7 thoughts on “Santa Anita Races”

  1. This trend is happening everywhere, so much so that you’d think surely sellers get it by now – the days of demanding a high price and getting it are behind us.

  2. It’s only a matter of time before they’re forced to “get it” and lower their prices. Once that happens, it becomes a domino effect. With all the inventory on the market and buyers holding back, sales volume has already dropped off a cliff and pricing is right behind it.

  3. Much of what you say is true….but, most of the for sale signs you see are white families fleeing Arcadia. Tough to swallow, perhaps, but true. Another thing you MUST consider is the fact asian buyers would not buy a thing in December OR until the Chinese New Year began. My wife and I just sold a home in North San Gabriel, just shy of San Marino. As soon as the new year past, tons of buyers flocked in and the place sold, with 6 offers. Granted, the price dropped from six months ago, but we rec’d a fair price. The regular “white man’s” home is Arcadia is history. Teachers, firemen/women, police officers cannot afford a home in Arcadia. The home they SHOULD have been able to afford is being knocked to the ground so a mansion can take its’ place. Take a drive up/down Baldwin Ave on the weekend, or mid-weed for that matter. It has turned into Atlantic Bl or Garfield Bl in Alhambra. NOTHING but traffic. It’s no wonder you see for sale signs, who the heck wants to live in Arcadia anymore?

  4. Thanks for sharing your story Craig. North San Gabriel is a nice area and I’m glad you got out in time. Congrats on the sale!

    I do drive up/down Baldwin on the weekends and I must agree, traffic is bad – especially on race days. Although a part of it is from the increase of business, most of it comes from the expansion of the Westfield mall and racetrack. It’s one reason I’m firmly against the further expansion of the mall.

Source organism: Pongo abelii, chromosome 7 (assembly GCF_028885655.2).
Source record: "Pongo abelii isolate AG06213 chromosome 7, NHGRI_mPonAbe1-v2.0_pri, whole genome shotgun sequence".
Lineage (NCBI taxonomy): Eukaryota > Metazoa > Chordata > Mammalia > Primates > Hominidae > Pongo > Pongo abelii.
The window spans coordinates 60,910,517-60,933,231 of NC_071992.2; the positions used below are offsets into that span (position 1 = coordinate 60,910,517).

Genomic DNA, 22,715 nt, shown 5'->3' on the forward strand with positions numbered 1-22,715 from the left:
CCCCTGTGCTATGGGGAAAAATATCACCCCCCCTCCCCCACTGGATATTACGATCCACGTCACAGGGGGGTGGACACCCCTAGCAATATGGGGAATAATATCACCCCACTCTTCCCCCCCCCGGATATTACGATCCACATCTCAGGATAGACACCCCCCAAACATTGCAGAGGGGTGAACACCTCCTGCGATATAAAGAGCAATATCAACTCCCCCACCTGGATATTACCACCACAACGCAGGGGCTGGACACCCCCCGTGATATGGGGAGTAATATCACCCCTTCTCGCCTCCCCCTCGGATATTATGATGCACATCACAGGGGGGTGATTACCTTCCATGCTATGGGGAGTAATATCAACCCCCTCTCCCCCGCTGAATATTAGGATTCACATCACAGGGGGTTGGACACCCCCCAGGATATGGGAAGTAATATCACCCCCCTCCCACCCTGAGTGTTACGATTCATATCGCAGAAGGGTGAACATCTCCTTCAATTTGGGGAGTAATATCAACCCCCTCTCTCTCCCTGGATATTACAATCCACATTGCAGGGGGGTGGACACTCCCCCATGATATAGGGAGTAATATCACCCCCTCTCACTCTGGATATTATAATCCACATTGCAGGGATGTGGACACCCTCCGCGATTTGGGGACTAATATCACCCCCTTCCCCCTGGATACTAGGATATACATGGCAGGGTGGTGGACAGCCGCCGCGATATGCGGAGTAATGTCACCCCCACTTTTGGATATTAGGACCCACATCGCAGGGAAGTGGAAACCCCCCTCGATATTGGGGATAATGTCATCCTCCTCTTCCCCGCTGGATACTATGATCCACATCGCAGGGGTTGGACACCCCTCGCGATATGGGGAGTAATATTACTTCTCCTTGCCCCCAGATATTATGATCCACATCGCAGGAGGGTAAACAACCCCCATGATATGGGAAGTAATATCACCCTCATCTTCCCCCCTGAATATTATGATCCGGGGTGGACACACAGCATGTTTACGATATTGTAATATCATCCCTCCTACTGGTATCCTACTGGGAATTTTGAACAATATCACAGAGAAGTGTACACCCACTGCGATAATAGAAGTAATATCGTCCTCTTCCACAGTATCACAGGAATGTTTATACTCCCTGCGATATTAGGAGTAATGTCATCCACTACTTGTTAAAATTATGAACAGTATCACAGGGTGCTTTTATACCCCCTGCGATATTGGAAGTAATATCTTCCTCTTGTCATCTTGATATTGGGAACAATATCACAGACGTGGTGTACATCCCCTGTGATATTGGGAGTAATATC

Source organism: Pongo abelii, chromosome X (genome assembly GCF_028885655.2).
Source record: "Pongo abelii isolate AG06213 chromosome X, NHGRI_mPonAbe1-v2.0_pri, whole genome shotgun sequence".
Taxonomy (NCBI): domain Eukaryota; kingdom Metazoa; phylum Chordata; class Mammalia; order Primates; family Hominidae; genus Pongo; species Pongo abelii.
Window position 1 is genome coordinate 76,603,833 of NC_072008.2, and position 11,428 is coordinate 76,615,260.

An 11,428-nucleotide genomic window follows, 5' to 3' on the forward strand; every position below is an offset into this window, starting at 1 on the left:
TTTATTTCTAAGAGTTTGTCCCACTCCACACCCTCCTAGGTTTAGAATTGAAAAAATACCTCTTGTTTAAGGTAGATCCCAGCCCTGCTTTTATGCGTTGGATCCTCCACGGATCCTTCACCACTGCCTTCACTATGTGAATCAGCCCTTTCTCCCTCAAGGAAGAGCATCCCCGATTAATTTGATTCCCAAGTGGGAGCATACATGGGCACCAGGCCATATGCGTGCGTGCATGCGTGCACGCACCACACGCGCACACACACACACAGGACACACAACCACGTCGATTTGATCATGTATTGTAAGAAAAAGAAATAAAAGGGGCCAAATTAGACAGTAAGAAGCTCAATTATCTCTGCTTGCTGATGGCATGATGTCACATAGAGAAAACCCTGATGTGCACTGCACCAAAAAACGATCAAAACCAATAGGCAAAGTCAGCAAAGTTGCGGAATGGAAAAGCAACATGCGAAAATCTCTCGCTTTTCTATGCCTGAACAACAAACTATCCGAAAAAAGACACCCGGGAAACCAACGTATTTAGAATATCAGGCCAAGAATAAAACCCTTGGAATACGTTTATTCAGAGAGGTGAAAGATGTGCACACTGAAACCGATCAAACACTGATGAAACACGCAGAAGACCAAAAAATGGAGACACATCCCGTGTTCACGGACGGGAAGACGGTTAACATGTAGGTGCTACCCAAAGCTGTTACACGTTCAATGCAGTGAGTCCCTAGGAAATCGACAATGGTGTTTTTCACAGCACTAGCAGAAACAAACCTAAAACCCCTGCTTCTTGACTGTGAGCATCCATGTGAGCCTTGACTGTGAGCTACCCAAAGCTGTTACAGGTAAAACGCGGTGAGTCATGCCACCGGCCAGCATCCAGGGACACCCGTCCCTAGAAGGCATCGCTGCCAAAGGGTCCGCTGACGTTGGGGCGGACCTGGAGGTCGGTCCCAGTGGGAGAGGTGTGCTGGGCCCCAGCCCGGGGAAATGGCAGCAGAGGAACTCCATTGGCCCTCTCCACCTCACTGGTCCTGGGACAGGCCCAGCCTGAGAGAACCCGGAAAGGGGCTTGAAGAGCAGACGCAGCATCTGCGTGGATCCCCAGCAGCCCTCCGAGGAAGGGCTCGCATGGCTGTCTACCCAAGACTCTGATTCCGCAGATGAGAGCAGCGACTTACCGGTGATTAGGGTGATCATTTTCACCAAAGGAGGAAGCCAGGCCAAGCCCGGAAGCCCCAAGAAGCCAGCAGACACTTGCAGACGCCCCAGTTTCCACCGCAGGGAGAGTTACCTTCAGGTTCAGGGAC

Q4 is traditionally a slow time in the RE market for any demographic because people are busy with the holiday season. I have not heard of or noticed a correlation with Chinese New Year, but perhaps.

    Most communities north of Duarte Ave. are holding fairly well against the invasion of the guady McMansions compared to everything south of it. Imho, there are still desirable locations in Arcadia.

    You are correct regarding the influx of Asians into Arcadia, but I disagree that “the regular white man’s home is history.” McMansions popped up like wild mushrooms during the boom, but with the credit crunch, things have slowed considerably. As I drive through the streets I see one empty McMansion after another – brand new construction, just sitting there.

    Prices will fall back to affordable means for working professionals. The market will take years of decline before these prices are back to fundamentals.

  5. Totally disagree with the comments about “fleeing”, on about a thousand levels. Wow.

    Arcadia is no different from any other community that benefited from this run-up in delusional prices.

    LA Times: The level of home sales in LA County dropped 50% from year-ago levels. Median sales price of homes sold in Los Angeles County dropped to $458,000 — now down $12,000 in one month, and $92,000 from its August peak. That’s five months. Let me repeat that: sales prices in L.A. have dropped 16.7% in five months. That is a collapse of prices.

    It’s not just people “fleeing” Arcadia. Let’s take a look at the bigger picture, here.

  6. I maintain my position that no market will be immune from the price declines. The LA Times report that sales volume dropped 50% is a clear indication of the the market trend.

    I suspect that the pain felt by many is much worse than what the MSM reports since many owners are still holding out in hopes of a “Spring Break.” (pun intended)